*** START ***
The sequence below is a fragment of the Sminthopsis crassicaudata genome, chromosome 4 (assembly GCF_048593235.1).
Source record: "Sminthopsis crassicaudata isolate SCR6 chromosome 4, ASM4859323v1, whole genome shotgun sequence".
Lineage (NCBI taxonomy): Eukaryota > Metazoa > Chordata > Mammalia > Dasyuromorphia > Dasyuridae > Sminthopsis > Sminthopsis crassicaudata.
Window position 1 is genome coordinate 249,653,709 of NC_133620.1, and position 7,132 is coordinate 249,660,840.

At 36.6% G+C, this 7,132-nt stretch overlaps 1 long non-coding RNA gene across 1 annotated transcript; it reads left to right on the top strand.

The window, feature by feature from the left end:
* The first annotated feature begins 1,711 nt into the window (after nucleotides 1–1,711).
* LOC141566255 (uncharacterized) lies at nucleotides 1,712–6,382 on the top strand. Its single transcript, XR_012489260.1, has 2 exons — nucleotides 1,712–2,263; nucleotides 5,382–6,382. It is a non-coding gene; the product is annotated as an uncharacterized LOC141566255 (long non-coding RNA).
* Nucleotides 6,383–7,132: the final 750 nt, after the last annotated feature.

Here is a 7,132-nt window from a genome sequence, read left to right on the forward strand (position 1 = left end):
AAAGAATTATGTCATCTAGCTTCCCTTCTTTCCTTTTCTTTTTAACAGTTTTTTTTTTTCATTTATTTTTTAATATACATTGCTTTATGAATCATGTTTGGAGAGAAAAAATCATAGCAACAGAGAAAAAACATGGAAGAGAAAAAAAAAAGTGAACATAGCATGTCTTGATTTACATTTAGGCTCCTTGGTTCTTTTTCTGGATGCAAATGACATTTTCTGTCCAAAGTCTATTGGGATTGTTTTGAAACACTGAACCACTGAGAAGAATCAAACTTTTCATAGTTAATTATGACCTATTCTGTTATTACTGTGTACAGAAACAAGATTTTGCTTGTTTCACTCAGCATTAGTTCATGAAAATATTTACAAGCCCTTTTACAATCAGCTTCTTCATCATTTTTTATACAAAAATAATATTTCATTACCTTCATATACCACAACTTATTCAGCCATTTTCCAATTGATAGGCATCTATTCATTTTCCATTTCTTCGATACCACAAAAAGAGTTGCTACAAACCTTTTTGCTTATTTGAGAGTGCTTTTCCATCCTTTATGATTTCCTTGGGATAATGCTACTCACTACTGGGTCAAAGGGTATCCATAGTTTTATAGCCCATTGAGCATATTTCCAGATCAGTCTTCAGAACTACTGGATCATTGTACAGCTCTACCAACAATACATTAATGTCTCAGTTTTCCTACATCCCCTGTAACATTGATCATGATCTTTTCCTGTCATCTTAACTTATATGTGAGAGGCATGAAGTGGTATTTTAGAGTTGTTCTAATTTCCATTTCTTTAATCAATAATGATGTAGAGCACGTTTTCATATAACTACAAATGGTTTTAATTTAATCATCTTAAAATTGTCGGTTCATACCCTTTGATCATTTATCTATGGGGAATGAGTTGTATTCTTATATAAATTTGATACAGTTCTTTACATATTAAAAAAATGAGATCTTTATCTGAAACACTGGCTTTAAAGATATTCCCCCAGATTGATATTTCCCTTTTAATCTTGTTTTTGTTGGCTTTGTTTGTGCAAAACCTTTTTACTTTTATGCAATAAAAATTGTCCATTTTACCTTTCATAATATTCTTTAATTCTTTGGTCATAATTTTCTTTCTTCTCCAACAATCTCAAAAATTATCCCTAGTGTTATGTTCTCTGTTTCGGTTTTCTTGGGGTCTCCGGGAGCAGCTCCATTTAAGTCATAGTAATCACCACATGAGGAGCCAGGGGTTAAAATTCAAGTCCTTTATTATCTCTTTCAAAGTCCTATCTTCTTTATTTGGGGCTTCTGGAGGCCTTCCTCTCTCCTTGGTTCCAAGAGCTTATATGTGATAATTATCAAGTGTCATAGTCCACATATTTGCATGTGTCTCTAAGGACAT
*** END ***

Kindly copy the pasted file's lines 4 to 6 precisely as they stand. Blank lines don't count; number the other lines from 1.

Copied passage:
Window position 1 is genome coordinate 249,653,709 of NC_133620.1, and position 7,132 is coordinate 249,660,840.

At 36.6% G+C, this 7,132-nt stretch overlaps 1 long non-coding RNA gene across 1 annotated transcript; it reads left to right on the top strand.

The window, feature by feature from the left end: